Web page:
Come tap into the business of sustainable beer
As it turns out, an affinity for craft beer can be better for your financial future than a night out on the town would lead you to believe. On October 21, an event at Portland State’s Lincoln Performance Hall will bring together two brewery leaders who are proof of just that—and further proof that it’s possible to
do it all while looking out for the well-being of people and
Kim Jordan, CEO and co-founder of New Belgium Brewing, and Christian Ettinger, brewmaster and owner of Hopworks Urban Brewery, will discuss how they’ve built successful—and sustainable—craft brewing businesses from their love of
Based in Ft. Collins, Colorado, New Belgium began in 1991 when Kim Jordan (a social worker at the time) and her husband (an electrical engineer) decided to go commercial with their Belgian-style homebrew. New Belgium now employs more than 400 people, is 100 percent employee owned, and is distributed in 32 states. Their commitment to protecting the environment and fostering social wellness has been a priority from the beginning, making it into the first draft of the company's Core Values and Beliefs that the cofounders wrote on a hiking trip in Rocky Mountain National Park.
New Belgium became the country’s first brewery to purchase wind energy in 1999, when employee-owners voted unanimously to dip into their bonus checks to support the city of Fort Collins’ Wind Program. In January 2013, the company decided to redirect the money it paid to the city program to invest in renewable energy and energy efficiency projects directly within the breweries (they are currently building a second brewery in Asheville, North Carolina).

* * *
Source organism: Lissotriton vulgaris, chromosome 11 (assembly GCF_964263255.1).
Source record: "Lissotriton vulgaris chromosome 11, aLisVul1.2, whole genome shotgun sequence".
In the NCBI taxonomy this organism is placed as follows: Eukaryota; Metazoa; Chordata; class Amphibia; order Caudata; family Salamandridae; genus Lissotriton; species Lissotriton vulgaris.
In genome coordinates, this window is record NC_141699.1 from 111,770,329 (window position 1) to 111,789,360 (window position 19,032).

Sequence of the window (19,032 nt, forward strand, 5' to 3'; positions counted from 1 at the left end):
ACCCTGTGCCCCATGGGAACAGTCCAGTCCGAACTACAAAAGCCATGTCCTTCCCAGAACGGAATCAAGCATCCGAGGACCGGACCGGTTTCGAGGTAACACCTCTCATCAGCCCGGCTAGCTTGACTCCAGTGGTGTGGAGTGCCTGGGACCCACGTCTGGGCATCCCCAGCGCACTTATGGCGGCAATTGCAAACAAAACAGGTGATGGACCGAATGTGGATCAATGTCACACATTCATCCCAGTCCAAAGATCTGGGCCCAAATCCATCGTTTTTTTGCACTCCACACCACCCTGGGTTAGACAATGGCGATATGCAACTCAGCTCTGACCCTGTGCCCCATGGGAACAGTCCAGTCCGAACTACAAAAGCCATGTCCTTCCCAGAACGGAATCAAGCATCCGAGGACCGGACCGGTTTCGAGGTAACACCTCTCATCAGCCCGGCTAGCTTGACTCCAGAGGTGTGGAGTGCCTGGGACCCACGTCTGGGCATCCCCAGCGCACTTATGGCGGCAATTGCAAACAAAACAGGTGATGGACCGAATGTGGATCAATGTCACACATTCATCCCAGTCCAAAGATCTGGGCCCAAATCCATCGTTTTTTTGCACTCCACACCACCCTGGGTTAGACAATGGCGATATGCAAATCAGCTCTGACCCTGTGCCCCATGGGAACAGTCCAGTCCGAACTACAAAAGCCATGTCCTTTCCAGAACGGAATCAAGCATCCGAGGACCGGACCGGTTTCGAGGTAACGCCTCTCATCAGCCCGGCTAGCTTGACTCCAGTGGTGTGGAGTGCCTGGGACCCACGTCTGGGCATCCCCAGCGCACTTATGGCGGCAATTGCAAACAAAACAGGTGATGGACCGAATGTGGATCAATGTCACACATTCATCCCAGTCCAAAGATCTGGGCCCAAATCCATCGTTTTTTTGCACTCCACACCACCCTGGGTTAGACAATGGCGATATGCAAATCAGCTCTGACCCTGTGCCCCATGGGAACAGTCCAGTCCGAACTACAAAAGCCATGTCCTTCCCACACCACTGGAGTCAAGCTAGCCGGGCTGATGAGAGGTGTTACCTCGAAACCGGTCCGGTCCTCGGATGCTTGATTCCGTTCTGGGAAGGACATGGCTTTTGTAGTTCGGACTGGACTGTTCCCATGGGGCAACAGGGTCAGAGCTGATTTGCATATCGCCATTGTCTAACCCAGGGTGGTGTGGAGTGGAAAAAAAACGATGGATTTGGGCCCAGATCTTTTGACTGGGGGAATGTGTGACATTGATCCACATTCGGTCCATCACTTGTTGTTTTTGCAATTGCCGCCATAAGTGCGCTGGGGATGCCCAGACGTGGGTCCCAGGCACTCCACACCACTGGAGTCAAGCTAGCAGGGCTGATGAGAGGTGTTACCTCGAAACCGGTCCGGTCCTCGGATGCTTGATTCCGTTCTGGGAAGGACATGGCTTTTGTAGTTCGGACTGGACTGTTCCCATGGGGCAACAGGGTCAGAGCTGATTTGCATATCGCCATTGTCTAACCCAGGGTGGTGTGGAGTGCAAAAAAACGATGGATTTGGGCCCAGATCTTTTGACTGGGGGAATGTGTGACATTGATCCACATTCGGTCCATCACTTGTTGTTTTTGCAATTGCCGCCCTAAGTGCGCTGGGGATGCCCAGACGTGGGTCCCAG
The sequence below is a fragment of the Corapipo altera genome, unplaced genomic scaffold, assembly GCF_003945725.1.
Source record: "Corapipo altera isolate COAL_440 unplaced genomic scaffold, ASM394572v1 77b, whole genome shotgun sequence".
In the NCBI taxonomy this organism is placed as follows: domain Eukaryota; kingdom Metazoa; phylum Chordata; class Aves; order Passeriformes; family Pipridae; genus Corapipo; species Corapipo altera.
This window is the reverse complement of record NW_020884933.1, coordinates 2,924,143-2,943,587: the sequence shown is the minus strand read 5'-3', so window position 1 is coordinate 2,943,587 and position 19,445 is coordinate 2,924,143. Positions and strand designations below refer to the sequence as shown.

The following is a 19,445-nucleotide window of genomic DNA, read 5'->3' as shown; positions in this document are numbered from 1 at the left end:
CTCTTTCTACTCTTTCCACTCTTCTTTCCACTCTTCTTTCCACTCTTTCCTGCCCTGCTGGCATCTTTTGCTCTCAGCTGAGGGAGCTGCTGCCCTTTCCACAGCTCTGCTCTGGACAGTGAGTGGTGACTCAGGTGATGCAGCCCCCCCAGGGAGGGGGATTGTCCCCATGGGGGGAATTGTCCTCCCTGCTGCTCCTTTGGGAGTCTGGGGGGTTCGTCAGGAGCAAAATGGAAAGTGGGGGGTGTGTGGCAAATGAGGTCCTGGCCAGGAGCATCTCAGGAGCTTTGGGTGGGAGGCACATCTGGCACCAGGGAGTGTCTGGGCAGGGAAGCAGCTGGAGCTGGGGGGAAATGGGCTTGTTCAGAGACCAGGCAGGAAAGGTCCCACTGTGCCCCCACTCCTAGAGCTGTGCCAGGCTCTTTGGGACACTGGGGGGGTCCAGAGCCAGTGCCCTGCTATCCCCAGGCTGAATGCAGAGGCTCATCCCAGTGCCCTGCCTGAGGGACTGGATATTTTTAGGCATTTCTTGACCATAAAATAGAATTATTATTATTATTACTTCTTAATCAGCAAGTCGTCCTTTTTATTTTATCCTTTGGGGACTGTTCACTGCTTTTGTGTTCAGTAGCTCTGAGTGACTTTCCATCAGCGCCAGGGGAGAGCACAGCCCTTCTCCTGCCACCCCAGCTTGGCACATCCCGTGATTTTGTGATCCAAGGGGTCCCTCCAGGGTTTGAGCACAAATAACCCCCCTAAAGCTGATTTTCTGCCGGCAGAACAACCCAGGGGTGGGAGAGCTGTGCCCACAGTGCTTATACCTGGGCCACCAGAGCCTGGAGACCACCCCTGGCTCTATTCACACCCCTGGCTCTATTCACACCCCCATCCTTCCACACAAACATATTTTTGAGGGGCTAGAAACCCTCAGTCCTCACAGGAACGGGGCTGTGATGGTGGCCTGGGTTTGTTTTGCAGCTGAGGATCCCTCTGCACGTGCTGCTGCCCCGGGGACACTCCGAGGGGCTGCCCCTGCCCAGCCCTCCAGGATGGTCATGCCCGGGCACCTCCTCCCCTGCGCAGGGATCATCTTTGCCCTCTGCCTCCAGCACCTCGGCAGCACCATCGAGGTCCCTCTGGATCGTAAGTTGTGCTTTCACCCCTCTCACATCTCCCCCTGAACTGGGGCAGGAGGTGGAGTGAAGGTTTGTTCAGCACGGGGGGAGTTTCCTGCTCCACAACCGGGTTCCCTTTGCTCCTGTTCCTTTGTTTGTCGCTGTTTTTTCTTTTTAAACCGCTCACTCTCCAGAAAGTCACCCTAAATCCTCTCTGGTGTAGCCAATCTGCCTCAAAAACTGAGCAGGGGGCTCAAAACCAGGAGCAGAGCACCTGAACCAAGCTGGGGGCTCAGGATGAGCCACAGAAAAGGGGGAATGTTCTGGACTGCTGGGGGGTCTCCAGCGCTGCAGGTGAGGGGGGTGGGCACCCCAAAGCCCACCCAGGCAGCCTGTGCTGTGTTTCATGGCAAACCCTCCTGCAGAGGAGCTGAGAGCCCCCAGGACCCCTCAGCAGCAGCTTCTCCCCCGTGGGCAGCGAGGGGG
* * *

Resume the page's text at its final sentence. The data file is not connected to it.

Right here in Portland, Hopworks brews and serves locally sourced, organic beer in two sustainably built and operated brewpubs. Christian Ettinger opened HUB in 2007 after working as brewmaster at two other Portland breweries and winning numerous international awards for his beer recipes. Hopworks uses about half the amount of water in it brewing process as other breweries of its size, sources its brewpub food from local, sustainable producers whenever possible, recycles its spent brewing grain into cattle feed, and purchases carbon and water offsets to make up for the environmental footprint that still exists when all is said and done.
Just like New Belgium, Hopworks continues to grow. Their second brewpub—BikeBar—opened last summer, and they now distribute in Oregon, Washington, and British Columbia. More to come, I’m sure.